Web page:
Gov. Bruce Rauner Thursday raised the possibility his pension reform plan may not be constitutional, a day after officials from his administration told a House panel last week"s Supreme Court decision did not affect it.
During a brief Statehouse news conference, Rauner said he had a "productive discussion" with Senate President John Cullerton, D-Chicago, over Cullerton"s ideas for enacting a pension reform plan he thinks will survive a court challenge.
But Rauner added, "I think we all have some concerns now with the Supreme Court"s ruling about what is constitutional. We"ve got some concerns about whether (Cullerton"s) ideas will work and we"ve got some concerns about whether our ideas will work."
Rauner said the Supreme Court ruling "was broad and tough and not crystal clear about what can change and what can"t."
Rauner said several options are under consideration.
"Some haven"t been brought forward yet," he said.
He said the options will be pursued simultaneously to see which ones can pass a court review and which ones may not.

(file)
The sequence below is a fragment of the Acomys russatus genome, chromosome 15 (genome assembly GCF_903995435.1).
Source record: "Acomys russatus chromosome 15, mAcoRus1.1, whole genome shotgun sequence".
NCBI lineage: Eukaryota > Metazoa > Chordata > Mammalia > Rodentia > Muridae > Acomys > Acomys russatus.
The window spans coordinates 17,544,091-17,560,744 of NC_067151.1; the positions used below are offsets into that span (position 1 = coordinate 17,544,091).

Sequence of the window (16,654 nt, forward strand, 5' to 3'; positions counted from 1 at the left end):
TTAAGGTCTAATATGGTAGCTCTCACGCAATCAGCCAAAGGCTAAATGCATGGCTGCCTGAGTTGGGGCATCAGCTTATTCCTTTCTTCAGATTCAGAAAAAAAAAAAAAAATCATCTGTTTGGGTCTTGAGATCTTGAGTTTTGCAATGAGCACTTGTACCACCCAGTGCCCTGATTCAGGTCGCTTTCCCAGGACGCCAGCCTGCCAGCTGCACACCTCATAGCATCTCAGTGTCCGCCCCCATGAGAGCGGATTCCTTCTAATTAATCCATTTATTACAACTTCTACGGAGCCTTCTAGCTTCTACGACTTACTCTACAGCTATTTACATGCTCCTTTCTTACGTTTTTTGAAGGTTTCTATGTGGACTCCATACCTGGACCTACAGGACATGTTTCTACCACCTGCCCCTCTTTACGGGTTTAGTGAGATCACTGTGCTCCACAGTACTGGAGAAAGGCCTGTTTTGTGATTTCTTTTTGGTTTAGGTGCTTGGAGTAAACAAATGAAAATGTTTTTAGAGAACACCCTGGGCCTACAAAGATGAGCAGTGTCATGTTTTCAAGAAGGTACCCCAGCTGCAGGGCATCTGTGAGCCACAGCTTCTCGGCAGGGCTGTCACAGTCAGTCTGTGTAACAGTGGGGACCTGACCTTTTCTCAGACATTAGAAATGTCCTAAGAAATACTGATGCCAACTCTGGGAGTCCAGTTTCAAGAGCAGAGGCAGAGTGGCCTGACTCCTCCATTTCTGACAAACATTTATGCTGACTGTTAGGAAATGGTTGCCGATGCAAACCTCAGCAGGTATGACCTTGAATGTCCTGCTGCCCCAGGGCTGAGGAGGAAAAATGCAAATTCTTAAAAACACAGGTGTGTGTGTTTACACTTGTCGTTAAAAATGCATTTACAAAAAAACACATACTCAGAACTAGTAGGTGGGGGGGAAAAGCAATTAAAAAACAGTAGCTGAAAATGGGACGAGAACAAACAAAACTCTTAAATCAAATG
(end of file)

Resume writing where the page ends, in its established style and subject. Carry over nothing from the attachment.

"We are feverishly endeavoring to come up with a solution that we have a high confidence level will pass court muster," Rauner said. "We can"t afford to spend years in court and end up with, like we did here, no real change."
Rauner has proposed freezing pension benefits already earned by workers, but then moving all of them into the less generous Tier 2 pension system for their future work. He has insisted the idea should be constitutional because it does not change pension benefits already earned.
The plan got a hearing before a House committee Wednesday where skeptical Democrats insisted they felt the court opinion makes Rauner"s plan invalid and that he should focus on a new proposal.
Cullerton"s plan is based on consideration, giving workers a choice going forward. They could give up 3 percent compounded raises in their pensions and have future pay raises count toward their pensions. Or, they could keep the 3 percent raises, not have future pay increases count toward pensions.
Also Thursday, Moody"s Investors Service issued a statement saying that last week"s court decision is a "credit negative" for the state.
The service also questioned whether Rauner"s plan would survive a court challenge.
"Although Mr. Rauner asserts that these pension plan changes would not violate the state"s constitutional protections, we believe they will at least be subject to litigation and delay," the service said. "Moreover, the court"s latest ruling raises doubts that they can be implemented at all."